The Forensic Science Service (FSS) is a Government-owned company. It provides services to police forces across England and Wales, together with other agencies such as the Crown Prosecution Service, British Transport Police and HM Revenue & Customs. Since the early 1990s, the FSS has gradually progressed consequent upon decisions of the Governments of the day from a public to a commercial organisation, and a market developed in forensic services. The FSS competed with private forensic science providers and held around 60% market share in December 2010. The McFarlane Report stated that the FSS must be provided with more funding to increase research.
On December 14th 2010 the Government (HMG) announced its intention to ‘support the wind-down of FSS, transferring or selling off as much of its operations as possible’ by March 2012. This was disingenuous as they had decided to close the FSS as part of the 2010 spending review. The wording was undoubtedly chosen to deflect any responsibility for the decision to close from HMG.
The decision to close the Forensic Science Service was taken without any of the consultation that one might expect. There are a number of people and bodies that have close connection with the FSS. They include HMG’s Chief Scientific Officer Professor Bernard Silverman and the Forensic Science Regulator who is responsible for ensuring the provision of forensic science services across the Criminal Justice System (CJS) and that providers have and adhere to an appropriate level of scientific quality standards. Neither was aware of the decision to close the FSS until it was announced. In fact the only body consulted by the government in advance of their decision to close was ACPO, a body where audits carried out over many years has showed consistently poor knowledge and understanding of forensic science (e.g., Using Forensic Science effectively, ACPO/FSS/Audit Commission 1996). Subsequently HMG sought to persuade the Science and Technology Committee of the House of Commons (ST&C) that the reason was it was losing £2 million a month which the ST&C found to be untrue in a damning report produced in June 2011. Why should a constituent part of the CJS have to be profitable?
We are already back to the old days when police forces such as the Metropolitan Police Service (MPS) had their own in house forensic laboratories. These had poor quality standards and their staff were not quality assessed. Moreover they could not be said to be independent as the FSS was because they served the force concerned and were not available or answerable to anyone else. There is a serious concern that some of these laboratories will be ‘toy labs’ where the work done will not be done in accordance with the ISO 17025 as the police will seek to reduce their costs by designating certain work as ‘non forensic’ and therefore not needing to be compliant with that accreditation. Thus the collection, collating, classification and processing of samples are likely to be done by people without the relevant accreditation. Scenes of Crime Officers and their training have been assessed regularly over the last 30 years and this, in common with ACPO, has consistently shown a poor level of understanding of the science and what it could do for them. One has only to recall the handling of exhibits in the Stephen Lawrence case to know how poor training and understanding affect the detection of crime. Moreover the focus of the police now is on cost and that will be the determining factor in the application of forensic science to a particular case.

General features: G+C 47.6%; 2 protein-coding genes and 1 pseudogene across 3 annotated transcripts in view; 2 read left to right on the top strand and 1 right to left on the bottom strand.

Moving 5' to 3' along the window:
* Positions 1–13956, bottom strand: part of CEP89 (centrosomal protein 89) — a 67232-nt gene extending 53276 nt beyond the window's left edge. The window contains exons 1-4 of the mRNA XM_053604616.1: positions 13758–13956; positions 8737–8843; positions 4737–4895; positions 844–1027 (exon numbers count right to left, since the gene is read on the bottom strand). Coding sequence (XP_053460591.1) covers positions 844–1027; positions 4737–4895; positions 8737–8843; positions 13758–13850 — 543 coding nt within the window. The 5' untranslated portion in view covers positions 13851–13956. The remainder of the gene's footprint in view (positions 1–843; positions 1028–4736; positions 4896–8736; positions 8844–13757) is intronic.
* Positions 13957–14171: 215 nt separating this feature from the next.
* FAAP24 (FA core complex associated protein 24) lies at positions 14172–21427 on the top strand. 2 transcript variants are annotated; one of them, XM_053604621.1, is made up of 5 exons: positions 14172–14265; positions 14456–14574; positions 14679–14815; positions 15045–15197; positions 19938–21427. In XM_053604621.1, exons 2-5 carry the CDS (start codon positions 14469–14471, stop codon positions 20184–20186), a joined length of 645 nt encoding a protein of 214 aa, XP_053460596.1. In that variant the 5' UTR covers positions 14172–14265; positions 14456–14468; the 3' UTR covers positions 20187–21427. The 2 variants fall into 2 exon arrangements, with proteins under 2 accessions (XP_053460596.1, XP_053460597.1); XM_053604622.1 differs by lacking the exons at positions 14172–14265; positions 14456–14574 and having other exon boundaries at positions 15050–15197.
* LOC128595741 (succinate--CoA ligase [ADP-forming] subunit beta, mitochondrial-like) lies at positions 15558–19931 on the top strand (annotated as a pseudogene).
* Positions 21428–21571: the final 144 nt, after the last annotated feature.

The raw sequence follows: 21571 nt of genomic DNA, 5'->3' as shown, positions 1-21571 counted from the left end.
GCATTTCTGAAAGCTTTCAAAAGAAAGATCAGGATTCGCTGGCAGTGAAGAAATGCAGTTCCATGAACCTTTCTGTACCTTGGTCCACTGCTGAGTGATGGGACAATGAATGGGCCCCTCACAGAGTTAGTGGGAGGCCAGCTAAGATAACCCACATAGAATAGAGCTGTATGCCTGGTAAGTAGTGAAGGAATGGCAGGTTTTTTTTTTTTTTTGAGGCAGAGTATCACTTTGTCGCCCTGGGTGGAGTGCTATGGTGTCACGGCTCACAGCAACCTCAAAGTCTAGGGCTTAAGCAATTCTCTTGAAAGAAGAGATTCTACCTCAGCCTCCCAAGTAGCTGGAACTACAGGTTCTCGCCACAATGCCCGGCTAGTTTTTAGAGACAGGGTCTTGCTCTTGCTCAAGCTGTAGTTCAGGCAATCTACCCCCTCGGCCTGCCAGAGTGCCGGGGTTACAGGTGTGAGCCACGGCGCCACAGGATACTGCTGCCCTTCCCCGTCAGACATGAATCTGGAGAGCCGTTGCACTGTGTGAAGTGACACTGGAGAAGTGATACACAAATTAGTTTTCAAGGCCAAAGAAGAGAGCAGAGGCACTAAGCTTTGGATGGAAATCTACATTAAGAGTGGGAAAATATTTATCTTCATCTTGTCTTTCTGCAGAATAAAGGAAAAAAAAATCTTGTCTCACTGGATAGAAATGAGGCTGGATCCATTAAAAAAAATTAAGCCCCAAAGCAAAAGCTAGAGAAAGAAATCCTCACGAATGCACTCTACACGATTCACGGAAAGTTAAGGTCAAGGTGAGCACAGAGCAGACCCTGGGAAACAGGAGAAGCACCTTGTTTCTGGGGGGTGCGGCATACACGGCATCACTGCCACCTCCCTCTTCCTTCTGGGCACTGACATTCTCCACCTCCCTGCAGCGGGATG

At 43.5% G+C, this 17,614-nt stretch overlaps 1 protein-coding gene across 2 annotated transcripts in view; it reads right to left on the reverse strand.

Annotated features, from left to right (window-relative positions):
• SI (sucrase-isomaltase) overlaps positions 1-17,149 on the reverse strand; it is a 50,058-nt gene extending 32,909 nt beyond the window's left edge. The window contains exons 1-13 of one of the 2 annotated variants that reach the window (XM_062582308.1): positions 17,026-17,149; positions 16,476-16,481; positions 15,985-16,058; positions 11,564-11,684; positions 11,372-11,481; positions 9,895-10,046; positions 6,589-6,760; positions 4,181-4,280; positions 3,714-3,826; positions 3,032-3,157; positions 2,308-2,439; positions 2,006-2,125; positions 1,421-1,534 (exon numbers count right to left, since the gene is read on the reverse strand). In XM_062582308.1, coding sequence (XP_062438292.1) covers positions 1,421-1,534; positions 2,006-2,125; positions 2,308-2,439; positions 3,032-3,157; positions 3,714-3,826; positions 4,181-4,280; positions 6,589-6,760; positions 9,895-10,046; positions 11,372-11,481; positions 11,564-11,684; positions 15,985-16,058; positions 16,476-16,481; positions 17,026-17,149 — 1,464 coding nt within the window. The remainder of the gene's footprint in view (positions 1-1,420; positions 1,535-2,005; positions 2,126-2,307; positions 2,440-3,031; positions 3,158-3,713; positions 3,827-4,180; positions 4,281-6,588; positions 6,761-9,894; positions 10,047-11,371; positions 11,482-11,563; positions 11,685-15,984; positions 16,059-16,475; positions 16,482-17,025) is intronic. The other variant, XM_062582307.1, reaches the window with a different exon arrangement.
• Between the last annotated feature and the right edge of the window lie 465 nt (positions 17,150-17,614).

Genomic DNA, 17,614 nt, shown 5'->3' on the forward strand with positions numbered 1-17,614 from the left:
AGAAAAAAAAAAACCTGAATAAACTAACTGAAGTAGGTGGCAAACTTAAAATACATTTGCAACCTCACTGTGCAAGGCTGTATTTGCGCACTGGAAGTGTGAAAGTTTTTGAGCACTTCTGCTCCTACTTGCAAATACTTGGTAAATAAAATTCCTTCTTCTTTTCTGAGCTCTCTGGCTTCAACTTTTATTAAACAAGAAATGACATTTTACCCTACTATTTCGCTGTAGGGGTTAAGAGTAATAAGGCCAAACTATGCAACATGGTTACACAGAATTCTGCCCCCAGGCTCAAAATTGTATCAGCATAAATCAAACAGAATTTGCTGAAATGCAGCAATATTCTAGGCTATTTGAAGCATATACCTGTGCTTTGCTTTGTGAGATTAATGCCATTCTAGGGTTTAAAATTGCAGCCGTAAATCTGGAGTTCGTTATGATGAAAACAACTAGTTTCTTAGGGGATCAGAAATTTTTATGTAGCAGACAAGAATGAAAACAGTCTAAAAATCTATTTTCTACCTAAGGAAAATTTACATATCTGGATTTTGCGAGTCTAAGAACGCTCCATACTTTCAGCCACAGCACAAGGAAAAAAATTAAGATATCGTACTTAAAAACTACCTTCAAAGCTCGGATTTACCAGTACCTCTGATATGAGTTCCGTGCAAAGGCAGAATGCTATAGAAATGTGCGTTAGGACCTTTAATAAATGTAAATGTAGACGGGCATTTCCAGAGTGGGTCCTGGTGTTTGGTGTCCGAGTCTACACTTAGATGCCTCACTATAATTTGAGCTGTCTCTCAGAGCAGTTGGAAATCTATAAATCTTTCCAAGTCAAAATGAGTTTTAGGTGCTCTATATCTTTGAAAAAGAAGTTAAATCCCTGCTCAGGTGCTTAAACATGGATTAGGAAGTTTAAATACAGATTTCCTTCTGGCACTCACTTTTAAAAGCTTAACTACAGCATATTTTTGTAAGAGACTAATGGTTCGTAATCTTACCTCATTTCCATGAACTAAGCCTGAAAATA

The main customer of the private forensic science providers who will now supply the forensic science not done in house will be the police. Their interest is to drive down the cost and that will inevitably affect the availability of skills needed to provide forensic science in areas other than DNA and blood analysis. Over one thousand FSS forensic scientists have been made redundant in the closure and the majority will leave forensic science for good. It is inevitable that some expertise will be lost forever. The government told the science and technology committee it did not have any idea how many scientists will be lost to forensic science. Driving down the cost by the largest bulk customer will impact on the cost of forensic science to others such as defendants in the CJS who will not have the clout to get services at a competitive price and who are already battling reduced legal aid provision.
The survival intact or at all of the unique FSS archive built up over many years and carefully preserved remains in doubt. The government declines to say what will happen to it as they are seeking a financial solution that does not require government funding – they call it ‘examining the business case’. Its preservation will require ongoing costs of warehousing, careful preservation and management. The alternative is either destruction or the return of the material to the forces that provided it most of whom have no facilities for long term protection and preservation (even if they could afford it). The chances of the many cold cases that remain being resolved would be negligible and a large and irreplaceable collection of evidence will be lost. The lack of enthusiasm by the government to resolve this issue has led to their refusal to commit to an ongoing archive or to require forensic science providers to deposit in the archive material gathered in the future.
Alastair Logan is a retired solicitor who represented the Guildford Four and Maguire Seven and the defendants in eight other terrorist trials between 1974 and 1985. Alastair has represented many applicants in the European Court of Human Rights and now retired continues to work in the field of human rights. He was awarded an OBE for services to justice in 2002.